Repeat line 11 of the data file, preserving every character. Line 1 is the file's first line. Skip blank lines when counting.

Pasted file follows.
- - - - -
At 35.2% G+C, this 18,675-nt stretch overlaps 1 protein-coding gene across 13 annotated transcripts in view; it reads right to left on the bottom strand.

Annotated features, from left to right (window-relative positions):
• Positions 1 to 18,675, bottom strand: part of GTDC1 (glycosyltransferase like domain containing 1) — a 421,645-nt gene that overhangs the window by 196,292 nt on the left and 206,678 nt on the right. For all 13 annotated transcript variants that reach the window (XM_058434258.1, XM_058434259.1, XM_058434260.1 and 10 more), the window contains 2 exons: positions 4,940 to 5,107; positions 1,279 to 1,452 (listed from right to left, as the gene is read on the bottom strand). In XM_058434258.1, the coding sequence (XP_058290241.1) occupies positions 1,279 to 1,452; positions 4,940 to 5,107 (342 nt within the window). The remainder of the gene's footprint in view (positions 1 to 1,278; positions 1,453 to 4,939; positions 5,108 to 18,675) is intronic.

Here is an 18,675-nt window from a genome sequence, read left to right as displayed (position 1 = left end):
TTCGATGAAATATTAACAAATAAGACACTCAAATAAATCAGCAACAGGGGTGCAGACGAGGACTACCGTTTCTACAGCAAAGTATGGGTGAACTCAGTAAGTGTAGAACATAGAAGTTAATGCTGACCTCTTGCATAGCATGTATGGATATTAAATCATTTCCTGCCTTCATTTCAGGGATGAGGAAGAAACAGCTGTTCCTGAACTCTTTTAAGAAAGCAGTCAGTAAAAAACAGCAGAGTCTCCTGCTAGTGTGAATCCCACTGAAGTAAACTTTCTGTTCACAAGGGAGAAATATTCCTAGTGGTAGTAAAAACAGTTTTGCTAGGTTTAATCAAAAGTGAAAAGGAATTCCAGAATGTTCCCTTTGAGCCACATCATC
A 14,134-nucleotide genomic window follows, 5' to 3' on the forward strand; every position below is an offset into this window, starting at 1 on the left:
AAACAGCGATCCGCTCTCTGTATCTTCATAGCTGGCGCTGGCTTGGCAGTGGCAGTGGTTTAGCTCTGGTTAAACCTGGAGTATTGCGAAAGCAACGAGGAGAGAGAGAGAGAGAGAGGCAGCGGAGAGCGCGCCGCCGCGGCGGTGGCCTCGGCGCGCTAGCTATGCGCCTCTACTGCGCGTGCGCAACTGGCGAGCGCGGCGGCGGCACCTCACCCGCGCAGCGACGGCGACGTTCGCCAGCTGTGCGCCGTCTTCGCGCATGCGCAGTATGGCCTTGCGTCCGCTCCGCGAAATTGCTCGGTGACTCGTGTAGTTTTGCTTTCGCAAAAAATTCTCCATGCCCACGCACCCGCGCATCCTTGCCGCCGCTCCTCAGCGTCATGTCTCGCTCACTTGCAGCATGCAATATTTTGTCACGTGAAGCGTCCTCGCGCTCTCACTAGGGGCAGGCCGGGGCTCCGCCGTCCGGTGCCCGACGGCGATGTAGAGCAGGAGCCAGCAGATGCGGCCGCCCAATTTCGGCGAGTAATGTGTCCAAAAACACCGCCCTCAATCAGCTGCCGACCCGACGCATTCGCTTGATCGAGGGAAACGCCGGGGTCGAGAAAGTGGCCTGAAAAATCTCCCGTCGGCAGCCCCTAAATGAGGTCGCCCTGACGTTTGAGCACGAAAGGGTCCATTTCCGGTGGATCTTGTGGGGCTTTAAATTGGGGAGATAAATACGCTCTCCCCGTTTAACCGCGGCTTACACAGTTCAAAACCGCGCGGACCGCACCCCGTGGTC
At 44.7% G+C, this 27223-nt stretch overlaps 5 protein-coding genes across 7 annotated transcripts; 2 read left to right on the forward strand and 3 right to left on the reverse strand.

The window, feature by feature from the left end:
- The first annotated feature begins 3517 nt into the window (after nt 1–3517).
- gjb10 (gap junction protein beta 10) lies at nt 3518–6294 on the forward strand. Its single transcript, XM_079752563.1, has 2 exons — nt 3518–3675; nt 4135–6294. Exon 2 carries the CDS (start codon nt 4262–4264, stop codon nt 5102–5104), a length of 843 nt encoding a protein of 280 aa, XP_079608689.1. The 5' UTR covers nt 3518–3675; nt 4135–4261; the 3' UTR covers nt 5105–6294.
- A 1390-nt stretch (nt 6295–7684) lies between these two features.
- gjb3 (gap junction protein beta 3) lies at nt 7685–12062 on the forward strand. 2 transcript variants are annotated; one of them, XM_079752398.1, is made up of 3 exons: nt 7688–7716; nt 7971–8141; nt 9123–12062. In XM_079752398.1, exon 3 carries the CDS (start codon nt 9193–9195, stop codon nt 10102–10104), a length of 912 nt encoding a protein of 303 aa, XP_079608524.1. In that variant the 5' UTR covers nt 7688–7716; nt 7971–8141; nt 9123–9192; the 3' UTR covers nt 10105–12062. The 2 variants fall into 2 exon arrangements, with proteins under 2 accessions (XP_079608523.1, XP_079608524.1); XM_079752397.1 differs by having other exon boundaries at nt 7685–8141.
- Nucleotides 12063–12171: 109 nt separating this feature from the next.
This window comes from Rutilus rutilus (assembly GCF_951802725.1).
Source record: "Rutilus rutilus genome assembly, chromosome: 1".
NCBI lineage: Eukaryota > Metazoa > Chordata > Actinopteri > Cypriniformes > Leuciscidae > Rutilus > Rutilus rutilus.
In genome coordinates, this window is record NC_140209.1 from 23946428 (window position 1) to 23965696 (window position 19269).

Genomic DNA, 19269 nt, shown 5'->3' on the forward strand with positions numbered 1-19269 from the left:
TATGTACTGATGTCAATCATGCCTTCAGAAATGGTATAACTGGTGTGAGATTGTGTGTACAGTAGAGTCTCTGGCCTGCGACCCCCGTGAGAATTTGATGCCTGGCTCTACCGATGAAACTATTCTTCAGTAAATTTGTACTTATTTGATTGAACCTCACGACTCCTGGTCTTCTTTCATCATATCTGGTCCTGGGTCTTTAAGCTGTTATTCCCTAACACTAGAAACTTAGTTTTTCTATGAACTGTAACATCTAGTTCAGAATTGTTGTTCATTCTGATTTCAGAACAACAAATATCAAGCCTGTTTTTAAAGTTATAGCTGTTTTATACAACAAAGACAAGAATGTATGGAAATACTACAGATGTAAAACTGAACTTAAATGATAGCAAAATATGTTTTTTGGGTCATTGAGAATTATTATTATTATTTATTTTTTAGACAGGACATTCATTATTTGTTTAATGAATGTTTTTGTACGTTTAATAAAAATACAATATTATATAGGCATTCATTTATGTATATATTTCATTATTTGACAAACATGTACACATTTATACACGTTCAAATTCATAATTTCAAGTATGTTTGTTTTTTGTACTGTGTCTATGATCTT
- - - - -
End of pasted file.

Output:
- gjb10 (gap junction protein beta 10) lies at nt 3518–6294 on the forward strand. Its single transcript, XM_079752563.1, has 2 exons — nt 3518–3675; nt 4135–6294. Exon 2 carries the CDS (start codon nt 4262–4264, stop codon nt 5102–5104), a length of 843 nt encoding a protein of 280 aa, XP_079608689.1. The 5' UTR covers nt 3518–3675; nt 4135–4261; the 3' UTR covers nt 5105–6294.